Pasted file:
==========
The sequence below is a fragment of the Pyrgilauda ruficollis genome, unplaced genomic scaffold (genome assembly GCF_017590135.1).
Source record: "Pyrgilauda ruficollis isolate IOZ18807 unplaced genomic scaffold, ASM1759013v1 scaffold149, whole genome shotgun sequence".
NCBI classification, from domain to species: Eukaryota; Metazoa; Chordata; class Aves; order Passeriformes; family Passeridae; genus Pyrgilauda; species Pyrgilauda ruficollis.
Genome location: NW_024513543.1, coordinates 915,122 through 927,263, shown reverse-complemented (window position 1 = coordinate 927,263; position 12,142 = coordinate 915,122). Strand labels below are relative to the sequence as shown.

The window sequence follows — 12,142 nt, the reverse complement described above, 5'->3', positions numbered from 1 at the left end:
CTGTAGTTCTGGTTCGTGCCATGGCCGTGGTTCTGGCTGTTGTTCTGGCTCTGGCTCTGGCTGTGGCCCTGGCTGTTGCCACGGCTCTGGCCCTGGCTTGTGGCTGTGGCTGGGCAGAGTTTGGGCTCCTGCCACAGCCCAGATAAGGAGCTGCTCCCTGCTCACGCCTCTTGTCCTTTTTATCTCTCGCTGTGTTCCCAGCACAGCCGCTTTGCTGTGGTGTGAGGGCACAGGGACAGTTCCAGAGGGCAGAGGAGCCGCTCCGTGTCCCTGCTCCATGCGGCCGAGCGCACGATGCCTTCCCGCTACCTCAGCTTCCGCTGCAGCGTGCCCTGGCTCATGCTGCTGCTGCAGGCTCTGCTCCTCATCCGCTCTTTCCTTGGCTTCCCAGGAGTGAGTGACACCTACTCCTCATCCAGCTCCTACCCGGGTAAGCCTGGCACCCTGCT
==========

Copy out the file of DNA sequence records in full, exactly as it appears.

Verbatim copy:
The sequence below is a fragment of the Pyrgilauda ruficollis genome, unplaced genomic scaffold (genome assembly GCF_017590135.1).
Source record: "Pyrgilauda ruficollis isolate IOZ18807 unplaced genomic scaffold, ASM1759013v1 scaffold149, whole genome shotgun sequence".
NCBI classification, from domain to species: Eukaryota; Metazoa; Chordata; class Aves; order Passeriformes; family Passeridae; genus Pyrgilauda; species Pyrgilauda ruficollis.
Genome location: NW_024513543.1, coordinates 915,122 through 927,263, shown reverse-complemented (window position 1 = coordinate 927,263; position 12,142 = coordinate 915,122). Strand labels below are relative to the sequence as shown.

The window sequence follows — 12,142 nt, the reverse complement described above, 5'->3', positions numbered from 1 at the left end:
CTGTAGTTCTGGTTCGTGCCATGGCCGTGGTTCTGGCTGTTGTTCTGGCTCTGGCTCTGGCTGTGGCCCTGGCTGTTGCCACGGCTCTGGCCCTGGCTTGTGGCTGTGGCTGGGCAGAGTTTGGGCTCCTGCCACAGCCCAGATAAGGAGCTGCTCCCTGCTCACGCCTCTTGTCCTTTTTATCTCTCGCTGTGTTCCCAGCACAGCCGCTTTGCTGTGGTGTGAGGGCACAGGGACAGTTCCAGAGGGCAGAGGAGCCGCTCCGTGTCCCTGCTCCATGCGGCCGAGCGCACGATGCCTTCCCGCTACCTCAGCTTCCGCTGCAGCGTGCCCTGGCTCATGCTGCTGCTGCAGGCTCTGCTCCTCATCCGCTCTTTCCTTGGCTTCCCAGGAGTGAGTGACACCTACTCCTCATCCAGCTCCTACCCGGGTAAGCCTGGCACCCTGCT